The Shape of Things
Paul Johnson | 08 Apr 2014 10:32am
South London Theatre is to be commended for its decision to programme this four hander by Neil LaBute. It is a gem of a play; powerful, intense and with elements of surrealism and cruelty, and brief insertions of humour to break the dramatic mood as a counterpoint on occasion. The South London theatre company gave full justice to the quality of the piece, thanks to clear and precise direction from Barry Heselden and, especially, stellar performances from the cast of four.
The setting is Mid-West America, and the feel and aura of Americana is well portrayed. The actors’ accents are faithful and authentic sounding. There is also some judicious use of background music to herald scene changes which were achieved efficiently and without fuss.
The central theme of the precedence that the pursuit and reverence of all things artistic may take over the decencies and routines and manners of everyday life is powerfully drawn. It could be said to take its inspiration to an extent from the theme championed in Chekhov’s Crime and Punishment.
South London Theatre elected to stage the play without an interval, presumably so that the prevailing mood and flow not be broken by a twenty-minute hiatus. This worked well as one felt that the audience properly engaged in the ebb and flow of the fortunes of the characters in the play.
The angular blocks set on stage gave a good impression of depth and, embellished as they were with good looking artwork, acknowledged the theme of the play, being to some extent the juxtaposition of life and art.
Thus a quiet intensity informed the play with all concentration centred on our four actors and their projection of personas and relationships. One could have heard a pin drop for the greater part, making for a very appropriate atmosphere.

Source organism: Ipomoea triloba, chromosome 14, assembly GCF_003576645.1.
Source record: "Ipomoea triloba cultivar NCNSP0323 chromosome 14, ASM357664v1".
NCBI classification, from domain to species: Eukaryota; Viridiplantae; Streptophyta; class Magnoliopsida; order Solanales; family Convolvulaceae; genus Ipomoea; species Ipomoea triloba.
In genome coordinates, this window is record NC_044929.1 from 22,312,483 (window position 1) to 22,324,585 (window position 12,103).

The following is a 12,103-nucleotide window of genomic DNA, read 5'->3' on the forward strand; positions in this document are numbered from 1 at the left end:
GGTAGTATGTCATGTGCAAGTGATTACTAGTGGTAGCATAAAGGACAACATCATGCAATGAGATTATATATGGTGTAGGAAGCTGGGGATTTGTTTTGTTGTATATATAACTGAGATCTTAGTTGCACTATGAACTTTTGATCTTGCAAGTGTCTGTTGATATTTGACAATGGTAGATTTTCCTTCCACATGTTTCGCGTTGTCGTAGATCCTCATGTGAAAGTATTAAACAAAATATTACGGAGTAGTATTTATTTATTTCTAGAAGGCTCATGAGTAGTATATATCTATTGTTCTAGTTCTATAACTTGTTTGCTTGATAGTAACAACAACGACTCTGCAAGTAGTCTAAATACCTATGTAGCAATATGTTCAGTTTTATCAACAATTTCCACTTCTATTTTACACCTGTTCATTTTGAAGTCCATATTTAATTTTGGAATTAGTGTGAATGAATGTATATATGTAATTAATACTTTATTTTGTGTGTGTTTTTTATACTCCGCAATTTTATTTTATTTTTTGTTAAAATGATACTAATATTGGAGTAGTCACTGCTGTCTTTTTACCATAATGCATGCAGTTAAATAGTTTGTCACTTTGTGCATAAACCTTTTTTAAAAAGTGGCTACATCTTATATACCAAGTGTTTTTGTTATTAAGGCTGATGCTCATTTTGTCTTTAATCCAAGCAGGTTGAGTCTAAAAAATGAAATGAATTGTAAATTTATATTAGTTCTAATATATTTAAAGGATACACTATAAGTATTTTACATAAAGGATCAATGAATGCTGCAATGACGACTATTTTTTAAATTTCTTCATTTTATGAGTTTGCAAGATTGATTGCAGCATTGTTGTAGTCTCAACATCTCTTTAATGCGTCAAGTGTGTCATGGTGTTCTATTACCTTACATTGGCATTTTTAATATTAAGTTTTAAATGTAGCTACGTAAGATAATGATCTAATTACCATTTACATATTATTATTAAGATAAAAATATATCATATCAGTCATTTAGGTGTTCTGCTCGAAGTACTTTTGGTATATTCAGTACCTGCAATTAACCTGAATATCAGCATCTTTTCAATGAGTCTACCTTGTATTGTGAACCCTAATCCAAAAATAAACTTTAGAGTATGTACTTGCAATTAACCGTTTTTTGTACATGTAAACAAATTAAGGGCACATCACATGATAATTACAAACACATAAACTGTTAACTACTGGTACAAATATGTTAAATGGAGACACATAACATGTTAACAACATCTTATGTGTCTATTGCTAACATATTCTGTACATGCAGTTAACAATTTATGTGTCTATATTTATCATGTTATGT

As Eve, Ali Hulett portrayed a chilling, controlling young woman under the deceptive guise of sweetness and straightforwardness. Ali displayed a glacial,nerveless and convincing front and her performance marked the piece with absolute distinction. She brought Adam (Sam Smullen) under her control with a ruthless and preconceived plan;although supposedly in the throes of love and passion she was actually using him in a cold blooded and cynical expression of experimentation, masquerading in the name of art.
She illuminated severable memorable scenes; her teasing in the opening scene with Adam, when they first meet, and later when playing with the fears and apprehensions of Adam and Jenny ( Phoebe Rees) as a cat may do with a mouse. These settings,well executed ,were conceivably eclipsed by her closing soliloquy giving the reasons for her actions in pursuing the artistic quest. A real tour de force and masses of words!
Adam played by Sam Smullen achieves a very clever and well conceived physical transformation from his initial geeky but likeable appearance, by virtue of subtle change in hair style, shedding the spectacles, and updating wardrobe to give the simultaneous impression of weight loss. Beyond this physical transformation Sam gives a finely observed performance as the man caught in the mesmerising spell of Eve, displaying a degree of bewilderment and anguish as events unfold. These events affect the relationship between his best friend and the best friend’s fiancée. His ultimat anger expressed to Eve when he realises the extent to which he has been used and duped is a finely controlled reading of temper and frustration.
Owen Chidland as Phil – looking strikingly like a cross between Jon Pertwee and Art Garfunkel – had a great line in facial expression, eliciting a look akin to having chewed something unpleasant immediately before speaking. Owen barely contained a suppressed anger and cynicism in his utterings with the others, and an unusual persona lent character and style to his portrayal.
I felt that his explosive argument early on with Eve, challenging her ideas and elitism with absolute directness, felt a little forced and exaggerated. This would be an observation in the writing and not the playing. Beyond this point, however, an interesting alternative arises; was it just the loutishness of the character lashing out in self defence and vulnerability against ideas and concepts he had a fear of, or was he truly perceptive in identifying Eve as a fraud with dishonourable motives?
The conviction portrayed by Owen was such that one felt relieved for Jenny when their relationship crashed later on and she was spared a lifetime association with him!
Jenny played by Phoebe Rees was convincingly vulnerable, defensive and apprehensive within her sweetness and accommodating nature. The scene in which she comes to realise her feelings for Adam are stronger than she may have wished, given her pending nuptials with Phil, is compellingly and softly played by her and Sam.
A very fine evening of drama; a strong, muscular presentation by all concerned with plenty of power and punch, of a play containing darkness, extremism and shocking forms of behaviour.
I look forward to South London Theatre future productions if they maintain this high standard!
- : admin
- : 05/04/2014